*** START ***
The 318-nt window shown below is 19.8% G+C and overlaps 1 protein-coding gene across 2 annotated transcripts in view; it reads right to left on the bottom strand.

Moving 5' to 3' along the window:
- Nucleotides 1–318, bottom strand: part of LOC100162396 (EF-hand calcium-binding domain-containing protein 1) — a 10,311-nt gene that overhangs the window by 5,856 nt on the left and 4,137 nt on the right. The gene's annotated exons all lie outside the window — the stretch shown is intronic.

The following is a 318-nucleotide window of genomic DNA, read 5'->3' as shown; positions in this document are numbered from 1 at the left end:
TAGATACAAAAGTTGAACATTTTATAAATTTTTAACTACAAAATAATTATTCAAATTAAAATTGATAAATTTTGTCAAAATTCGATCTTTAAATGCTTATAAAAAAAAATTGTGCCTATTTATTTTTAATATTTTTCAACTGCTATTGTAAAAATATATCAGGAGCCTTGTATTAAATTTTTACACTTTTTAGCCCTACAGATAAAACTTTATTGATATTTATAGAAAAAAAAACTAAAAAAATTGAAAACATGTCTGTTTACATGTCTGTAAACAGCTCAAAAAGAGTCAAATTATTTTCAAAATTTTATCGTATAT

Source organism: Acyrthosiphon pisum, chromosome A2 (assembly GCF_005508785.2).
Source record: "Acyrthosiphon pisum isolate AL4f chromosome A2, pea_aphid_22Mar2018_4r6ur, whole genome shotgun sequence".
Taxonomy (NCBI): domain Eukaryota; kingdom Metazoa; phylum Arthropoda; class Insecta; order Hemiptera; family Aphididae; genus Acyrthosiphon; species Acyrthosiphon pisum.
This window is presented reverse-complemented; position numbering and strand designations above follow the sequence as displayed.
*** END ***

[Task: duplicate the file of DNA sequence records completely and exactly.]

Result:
The 318-nt window shown below is 19.8% G+C and overlaps 1 protein-coding gene across 2 annotated transcripts in view; it reads right to left on the bottom strand.

Moving 5' to 3' along the window:
- Nucleotides 1–318, bottom strand: part of LOC100162396 (EF-hand calcium-binding domain-containing protein 1) — a 10,311-nt gene that overhangs the window by 5,856 nt on the left and 4,137 nt on the right. The gene's annotated exons all lie outside the window — the stretch shown is intronic.

The following is a 318-nucleotide window of genomic DNA, read 5'->3' as shown; positions in this document are numbered from 1 at the left end:
TAGATACAAAAGTTGAACATTTTATAAATTTTTAACTACAAAATAATTATTCAAATTAAAATTGATAAATTTTGTCAAAATTCGATCTTTAAATGCTTATAAAAAAAAATTGTGCCTATTTATTTTTAATATTTTTCAACTGCTATTGTAAAAATATATCAGGAGCCTTGTATTAAATTTTTACACTTTTTAGCCCTACAGATAAAACTTTATTGATATTTATAGAAAAAAAAACTAAAAAAATTGAAAACATGTCTGTTTACATGTCTGTAAACAGCTCAAAAAGAGTCAAATTATTTTCAAAATTTTATCGTATAT

Source organism: Acyrthosiphon pisum, chromosome A2 (assembly GCF_005508785.2).
Source record: "Acyrthosiphon pisum isolate AL4f chromosome A2, pea_aphid_22Mar2018_4r6ur, whole genome shotgun sequence".
Taxonomy (NCBI): domain Eukaryota; kingdom Metazoa; phylum Arthropoda; class Insecta; order Hemiptera; family Aphididae; genus Acyrthosiphon; species Acyrthosiphon pisum.
This window is presented reverse-complemented; position numbering and strand designations above follow the sequence as displayed.